Printer manufacturers need to prove value

Printer cartridges have long been something of a mystery for IT consumers—mostly because of the sheer cost of them.

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By  Mark Sutton Published  July 5, 2003

Printer cartridges have long been something of a mystery for IT consumers—mostly because of the sheer cost of them.

When the cost of a brand name cartridge can be as much as half that of the printer itself, convincing the buyers of the value of a branded cartridge isn’t easy. When you consider that unauthorised cartridges and refill kits are available at a fraction of the price of authorised cartridges, it is not surprising that a lot of end users regard the consumables market as decidedly unfair.

The argument from the manufacturers is usually the same—our cartridges are much higher quality, they produce a much better print job, they last longer, using an authorised cartridge will damage your machine and so on. The quality issue is neither here nor there—if you get what you pay for, then it is up to the consumer to risk using an unauthorised cartridge or refill, and if they get a bad print job, well, they paid their money and made their choice.

When the manufacturers then go and put chips in their hardware that prevent the use of unauthorised cartridges, you have to ask whether the consumer if getting anything like a fair deal, or whether there is more than a bit of protectionism going on in the consumables market.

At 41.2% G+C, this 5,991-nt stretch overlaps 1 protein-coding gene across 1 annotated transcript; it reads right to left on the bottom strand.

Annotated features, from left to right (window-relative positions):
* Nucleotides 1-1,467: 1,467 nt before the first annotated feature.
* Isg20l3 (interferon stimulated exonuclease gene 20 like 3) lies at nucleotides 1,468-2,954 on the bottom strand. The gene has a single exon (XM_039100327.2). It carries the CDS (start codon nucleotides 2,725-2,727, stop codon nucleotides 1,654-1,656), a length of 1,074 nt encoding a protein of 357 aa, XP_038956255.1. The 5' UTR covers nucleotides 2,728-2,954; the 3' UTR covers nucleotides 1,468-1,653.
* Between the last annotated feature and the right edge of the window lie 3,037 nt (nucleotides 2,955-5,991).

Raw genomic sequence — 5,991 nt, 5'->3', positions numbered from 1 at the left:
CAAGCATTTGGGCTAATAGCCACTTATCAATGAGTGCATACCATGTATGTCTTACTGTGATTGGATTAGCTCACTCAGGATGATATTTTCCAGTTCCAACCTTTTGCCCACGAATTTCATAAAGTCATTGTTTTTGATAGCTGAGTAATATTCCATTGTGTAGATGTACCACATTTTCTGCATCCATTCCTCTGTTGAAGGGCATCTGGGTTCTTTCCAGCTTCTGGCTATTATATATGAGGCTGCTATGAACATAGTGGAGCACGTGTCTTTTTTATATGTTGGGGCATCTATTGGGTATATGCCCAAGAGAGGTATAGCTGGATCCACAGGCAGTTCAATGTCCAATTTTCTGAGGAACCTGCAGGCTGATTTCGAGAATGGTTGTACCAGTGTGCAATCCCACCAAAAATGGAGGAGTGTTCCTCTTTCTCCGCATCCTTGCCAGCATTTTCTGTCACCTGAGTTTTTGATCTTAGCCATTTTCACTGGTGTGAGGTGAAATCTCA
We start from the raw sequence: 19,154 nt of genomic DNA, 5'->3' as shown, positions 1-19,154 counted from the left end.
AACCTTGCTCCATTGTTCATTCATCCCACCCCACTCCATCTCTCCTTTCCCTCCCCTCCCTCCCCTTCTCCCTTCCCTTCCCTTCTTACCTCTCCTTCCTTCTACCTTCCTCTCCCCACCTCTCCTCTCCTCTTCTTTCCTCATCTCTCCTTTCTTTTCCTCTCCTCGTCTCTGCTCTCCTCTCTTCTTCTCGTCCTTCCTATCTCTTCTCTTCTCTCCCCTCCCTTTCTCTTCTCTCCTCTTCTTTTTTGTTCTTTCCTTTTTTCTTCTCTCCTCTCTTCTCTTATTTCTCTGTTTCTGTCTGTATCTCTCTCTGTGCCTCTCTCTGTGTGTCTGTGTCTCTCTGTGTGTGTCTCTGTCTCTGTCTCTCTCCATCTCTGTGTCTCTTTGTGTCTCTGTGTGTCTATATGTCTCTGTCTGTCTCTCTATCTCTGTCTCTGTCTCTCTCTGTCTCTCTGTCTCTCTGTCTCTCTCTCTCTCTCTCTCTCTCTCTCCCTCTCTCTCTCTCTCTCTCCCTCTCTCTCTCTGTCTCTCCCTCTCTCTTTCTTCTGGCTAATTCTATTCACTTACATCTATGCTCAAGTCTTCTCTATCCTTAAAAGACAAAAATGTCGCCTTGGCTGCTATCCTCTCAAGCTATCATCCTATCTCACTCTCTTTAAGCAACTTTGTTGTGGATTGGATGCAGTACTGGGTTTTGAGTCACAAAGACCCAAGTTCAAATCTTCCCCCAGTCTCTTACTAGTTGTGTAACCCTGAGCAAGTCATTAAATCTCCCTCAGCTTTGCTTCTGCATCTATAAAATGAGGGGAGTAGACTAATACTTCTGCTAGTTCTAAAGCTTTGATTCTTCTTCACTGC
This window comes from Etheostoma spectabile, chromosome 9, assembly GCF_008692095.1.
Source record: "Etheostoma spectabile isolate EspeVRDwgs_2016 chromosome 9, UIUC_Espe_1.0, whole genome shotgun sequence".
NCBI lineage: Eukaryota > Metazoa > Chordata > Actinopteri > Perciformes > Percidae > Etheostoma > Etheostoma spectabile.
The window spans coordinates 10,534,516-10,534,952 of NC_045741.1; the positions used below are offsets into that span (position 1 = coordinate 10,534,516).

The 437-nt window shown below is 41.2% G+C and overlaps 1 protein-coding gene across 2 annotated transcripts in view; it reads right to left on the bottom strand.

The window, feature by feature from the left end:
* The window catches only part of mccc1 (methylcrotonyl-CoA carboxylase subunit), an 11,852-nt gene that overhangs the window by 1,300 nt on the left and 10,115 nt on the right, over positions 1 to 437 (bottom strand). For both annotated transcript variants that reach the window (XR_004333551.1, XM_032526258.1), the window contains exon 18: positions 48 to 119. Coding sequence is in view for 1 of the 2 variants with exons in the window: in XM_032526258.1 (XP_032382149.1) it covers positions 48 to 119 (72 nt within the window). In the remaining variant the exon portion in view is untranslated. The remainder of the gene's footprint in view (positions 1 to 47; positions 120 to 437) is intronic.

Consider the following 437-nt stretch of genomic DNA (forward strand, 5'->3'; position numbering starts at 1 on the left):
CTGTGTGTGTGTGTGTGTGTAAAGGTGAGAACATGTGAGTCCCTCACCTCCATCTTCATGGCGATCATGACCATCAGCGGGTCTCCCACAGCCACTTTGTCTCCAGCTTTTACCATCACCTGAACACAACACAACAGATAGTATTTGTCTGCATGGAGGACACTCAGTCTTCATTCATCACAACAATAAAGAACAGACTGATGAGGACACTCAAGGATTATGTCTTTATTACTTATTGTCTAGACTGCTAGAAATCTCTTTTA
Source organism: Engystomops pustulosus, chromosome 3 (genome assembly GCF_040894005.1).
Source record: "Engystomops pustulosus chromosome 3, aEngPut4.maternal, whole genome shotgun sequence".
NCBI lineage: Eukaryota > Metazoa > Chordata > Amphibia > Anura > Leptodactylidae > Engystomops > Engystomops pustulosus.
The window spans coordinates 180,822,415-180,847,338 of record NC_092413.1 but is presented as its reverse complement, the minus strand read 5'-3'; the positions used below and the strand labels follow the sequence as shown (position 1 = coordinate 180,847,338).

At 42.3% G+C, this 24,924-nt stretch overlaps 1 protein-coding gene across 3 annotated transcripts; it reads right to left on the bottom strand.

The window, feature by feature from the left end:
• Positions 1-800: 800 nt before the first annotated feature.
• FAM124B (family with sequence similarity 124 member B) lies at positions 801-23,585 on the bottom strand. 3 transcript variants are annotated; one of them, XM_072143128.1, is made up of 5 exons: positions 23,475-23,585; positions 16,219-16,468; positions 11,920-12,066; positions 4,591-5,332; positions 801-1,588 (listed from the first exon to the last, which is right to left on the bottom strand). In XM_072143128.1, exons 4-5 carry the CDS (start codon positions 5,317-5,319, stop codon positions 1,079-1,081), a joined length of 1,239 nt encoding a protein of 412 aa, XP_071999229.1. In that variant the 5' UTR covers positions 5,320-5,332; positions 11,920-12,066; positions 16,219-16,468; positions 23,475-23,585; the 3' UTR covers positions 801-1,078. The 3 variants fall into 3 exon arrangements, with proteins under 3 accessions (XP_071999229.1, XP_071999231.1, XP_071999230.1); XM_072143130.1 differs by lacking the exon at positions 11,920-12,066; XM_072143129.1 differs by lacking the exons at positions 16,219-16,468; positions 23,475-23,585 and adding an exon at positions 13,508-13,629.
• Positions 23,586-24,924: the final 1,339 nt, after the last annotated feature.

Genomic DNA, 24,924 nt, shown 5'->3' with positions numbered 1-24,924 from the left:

On top of the usual problems around authorised and unauthorised cartridges, the UK consumer magazine Which? has also discovered some interesting things about printer cartridges (Which? is the magazine of the Consumer Association, a UK charity that carries out consumer tests on everything from cars to holidays, acting in the interests of the buyer). The Which? report showed that most of the printer cartridges it tested give a premature warning about when ink cartridges are going to run out—meaning over-cautious users that change cartridge as soon as they get a warning are not getting their money’s worth from their already expensive consumables.

Worse still, some manufacturers include a processor that disables the cartridge once the ink is supposedly running low—yet Which? researchers found that when they overrided the chip, they could carry on printing.

In fact, they found that they could print up to 38% more pages after the chip had disabled the cartridge before they saw any decline in print quality. The least number of extra pages was 17%—in other words the consumer was wasting at least one sixth of the ink they have paid for.

It is this sort of thing that give the printer manufacturers a bad name. Of course they have invested in the technology, and they need to recoup their R&D costs, and they also have to deal with any warranty problems that might result from using a sub-standard cartridge, but the difference in price is still considerable.

When cartridge manufacturers use technology to restrict the users choice, and to make them pay unnecessarily, then they can’t be too surprised when consumers decide to pay their money and make their choice to go with cheap cartridges and refills.

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